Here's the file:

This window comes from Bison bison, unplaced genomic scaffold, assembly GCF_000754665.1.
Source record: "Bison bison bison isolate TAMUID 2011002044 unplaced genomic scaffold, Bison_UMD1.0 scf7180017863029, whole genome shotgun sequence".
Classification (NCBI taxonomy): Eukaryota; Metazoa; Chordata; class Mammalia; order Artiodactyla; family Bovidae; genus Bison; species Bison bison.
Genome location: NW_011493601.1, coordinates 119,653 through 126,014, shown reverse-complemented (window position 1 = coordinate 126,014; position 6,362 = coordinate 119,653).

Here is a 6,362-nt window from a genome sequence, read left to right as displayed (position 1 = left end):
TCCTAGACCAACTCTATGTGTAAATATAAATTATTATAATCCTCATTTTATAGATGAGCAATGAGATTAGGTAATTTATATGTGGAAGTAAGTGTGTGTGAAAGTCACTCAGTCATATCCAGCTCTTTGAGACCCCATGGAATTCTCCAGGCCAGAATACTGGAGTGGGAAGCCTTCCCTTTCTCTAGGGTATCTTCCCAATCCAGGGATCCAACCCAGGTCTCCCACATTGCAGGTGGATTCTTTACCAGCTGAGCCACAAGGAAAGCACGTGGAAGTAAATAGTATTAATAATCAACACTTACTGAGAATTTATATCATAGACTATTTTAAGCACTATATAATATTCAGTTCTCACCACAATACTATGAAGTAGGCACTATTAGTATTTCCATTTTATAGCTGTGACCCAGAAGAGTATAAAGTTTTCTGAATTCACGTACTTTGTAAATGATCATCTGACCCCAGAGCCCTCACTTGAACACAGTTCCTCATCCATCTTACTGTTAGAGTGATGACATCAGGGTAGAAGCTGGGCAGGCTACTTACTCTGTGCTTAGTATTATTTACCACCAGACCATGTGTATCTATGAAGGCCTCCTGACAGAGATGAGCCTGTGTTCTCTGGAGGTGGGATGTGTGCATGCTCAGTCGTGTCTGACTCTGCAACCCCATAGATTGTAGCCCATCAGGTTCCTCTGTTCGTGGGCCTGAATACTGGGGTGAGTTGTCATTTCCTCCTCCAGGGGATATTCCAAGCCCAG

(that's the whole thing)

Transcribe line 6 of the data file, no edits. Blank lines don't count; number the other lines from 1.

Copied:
TCCTAGACCAACTCTATGTGTAAATATAAATTATTATAATCCTCATTTTATAGATGAGCAATGAGATTAGGTAATTTATATGTGGAAGTAAGTGTGTGTGAAAGTCACTCAGTCATATCCAGCTCTTTGAGACCCCATGGAATTCTCCAGGCCAGAATACTGGAGTGGGAAGCCTTCCCTTTCTCTAGGGTATCTTCCCAATCCAGGGATCCAACCCAGGTCTCCCACATTGCAGGTGGATTCTTTACCAGCTGAGCCACAAGGAAAGCACGTGGAAGTAAATAGTATTAATAATCAACACTTACTGAGAATTTATATCATAGACTATTTTAAGCACTATATAATATTCAGTTCTCACCACAATACTATGAAGTAGGCACTATTAGTATTTCCATTTTATAGCTGTGACCCAGAAGAGTATAAAGTTTTCTGAATTCACGTACTTTGTAAATGATCATCTGACCCCAGAGCCCTCACTTGAACACAGTTCCTCATCCATCTTACTGTTAGAGTGATGACATCAGGGTAGAAGCTGGGCAGGCTACTTACTCTGTGCTTAGTATTATTTACCACCAGACCATGTGTATCTATGAAGGCCTCCTGACAGAGATGAGCCTGTGTTCTCTGGAGGTGGGATGTGTGCATGCTCAGTCGTGTCTGACTCTGCAACCCCATAGATTGTAGCCCATCAGGTTCCTCTGTTCGTGGGCCTGAATACTGGGGTGAGTTGTCATTTCCTCCTCCAGGGGATATTCCAAGCCCAG